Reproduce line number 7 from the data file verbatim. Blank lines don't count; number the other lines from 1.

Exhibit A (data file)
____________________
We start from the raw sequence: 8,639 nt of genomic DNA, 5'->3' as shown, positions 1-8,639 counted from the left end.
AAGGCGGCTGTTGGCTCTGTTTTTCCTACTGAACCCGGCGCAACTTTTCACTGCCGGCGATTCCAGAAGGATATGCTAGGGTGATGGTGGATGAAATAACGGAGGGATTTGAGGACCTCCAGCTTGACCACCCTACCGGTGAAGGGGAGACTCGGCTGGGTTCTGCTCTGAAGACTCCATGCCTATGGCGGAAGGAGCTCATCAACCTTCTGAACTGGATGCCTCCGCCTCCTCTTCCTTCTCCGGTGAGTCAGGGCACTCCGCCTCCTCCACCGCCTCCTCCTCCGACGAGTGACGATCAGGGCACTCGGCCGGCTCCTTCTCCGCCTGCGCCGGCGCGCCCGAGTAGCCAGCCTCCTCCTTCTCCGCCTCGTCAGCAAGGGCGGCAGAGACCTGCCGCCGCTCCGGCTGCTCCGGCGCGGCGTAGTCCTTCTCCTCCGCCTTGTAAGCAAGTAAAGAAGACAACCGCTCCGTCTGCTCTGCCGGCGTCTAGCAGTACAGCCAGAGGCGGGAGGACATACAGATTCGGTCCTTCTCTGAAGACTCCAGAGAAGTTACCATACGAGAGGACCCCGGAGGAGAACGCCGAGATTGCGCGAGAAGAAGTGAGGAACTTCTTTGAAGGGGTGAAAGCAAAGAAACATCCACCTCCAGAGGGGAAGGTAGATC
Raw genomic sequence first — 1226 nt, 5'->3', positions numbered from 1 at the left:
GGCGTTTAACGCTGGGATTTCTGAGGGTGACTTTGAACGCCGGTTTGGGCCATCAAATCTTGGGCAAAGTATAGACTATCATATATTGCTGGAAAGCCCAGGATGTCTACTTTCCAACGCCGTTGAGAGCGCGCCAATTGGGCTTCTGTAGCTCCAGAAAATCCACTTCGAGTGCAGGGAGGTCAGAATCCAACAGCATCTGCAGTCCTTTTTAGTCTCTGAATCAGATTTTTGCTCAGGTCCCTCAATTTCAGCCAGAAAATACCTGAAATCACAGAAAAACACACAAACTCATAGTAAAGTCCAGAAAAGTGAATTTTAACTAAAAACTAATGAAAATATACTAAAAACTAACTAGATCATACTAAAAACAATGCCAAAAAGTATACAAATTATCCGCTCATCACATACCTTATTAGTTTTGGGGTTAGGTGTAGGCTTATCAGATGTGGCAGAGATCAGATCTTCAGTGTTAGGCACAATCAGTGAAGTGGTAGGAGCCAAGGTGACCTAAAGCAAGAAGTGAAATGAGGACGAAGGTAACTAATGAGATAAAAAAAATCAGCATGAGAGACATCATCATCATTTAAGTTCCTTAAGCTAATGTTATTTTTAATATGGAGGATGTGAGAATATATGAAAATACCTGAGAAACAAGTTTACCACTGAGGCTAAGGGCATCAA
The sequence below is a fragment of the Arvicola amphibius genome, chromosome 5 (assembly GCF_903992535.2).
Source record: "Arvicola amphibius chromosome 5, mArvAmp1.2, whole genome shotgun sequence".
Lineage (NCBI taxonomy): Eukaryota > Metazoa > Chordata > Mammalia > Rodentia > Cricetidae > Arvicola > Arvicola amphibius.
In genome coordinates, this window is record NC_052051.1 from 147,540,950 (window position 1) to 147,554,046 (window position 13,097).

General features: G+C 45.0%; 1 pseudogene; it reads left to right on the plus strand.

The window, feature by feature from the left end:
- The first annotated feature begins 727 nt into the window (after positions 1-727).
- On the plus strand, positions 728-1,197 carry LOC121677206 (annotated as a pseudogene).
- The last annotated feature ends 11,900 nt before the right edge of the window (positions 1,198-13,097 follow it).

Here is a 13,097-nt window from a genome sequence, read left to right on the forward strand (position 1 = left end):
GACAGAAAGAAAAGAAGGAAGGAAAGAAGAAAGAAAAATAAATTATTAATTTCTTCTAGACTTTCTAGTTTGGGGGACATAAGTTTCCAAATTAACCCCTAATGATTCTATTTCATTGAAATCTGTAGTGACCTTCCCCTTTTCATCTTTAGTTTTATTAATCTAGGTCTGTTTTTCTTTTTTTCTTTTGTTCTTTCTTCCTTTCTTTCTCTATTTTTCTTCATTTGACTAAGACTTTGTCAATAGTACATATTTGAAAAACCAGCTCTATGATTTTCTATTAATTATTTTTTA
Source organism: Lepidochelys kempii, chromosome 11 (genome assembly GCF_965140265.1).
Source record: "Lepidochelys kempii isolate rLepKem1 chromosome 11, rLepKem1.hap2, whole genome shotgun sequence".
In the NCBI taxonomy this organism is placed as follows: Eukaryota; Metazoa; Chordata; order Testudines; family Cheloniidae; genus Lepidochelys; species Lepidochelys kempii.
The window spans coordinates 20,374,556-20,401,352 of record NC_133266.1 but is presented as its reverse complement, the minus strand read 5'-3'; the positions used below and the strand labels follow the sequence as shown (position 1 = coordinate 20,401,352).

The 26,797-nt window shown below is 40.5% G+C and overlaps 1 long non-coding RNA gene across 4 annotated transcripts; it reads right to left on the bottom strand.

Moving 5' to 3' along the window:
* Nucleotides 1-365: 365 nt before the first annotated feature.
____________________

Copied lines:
Lineage (NCBI taxonomy): Eukaryota > Metazoa > Chordata > Mammalia > Rodentia > Cricetidae > Arvicola > Arvicola amphibius.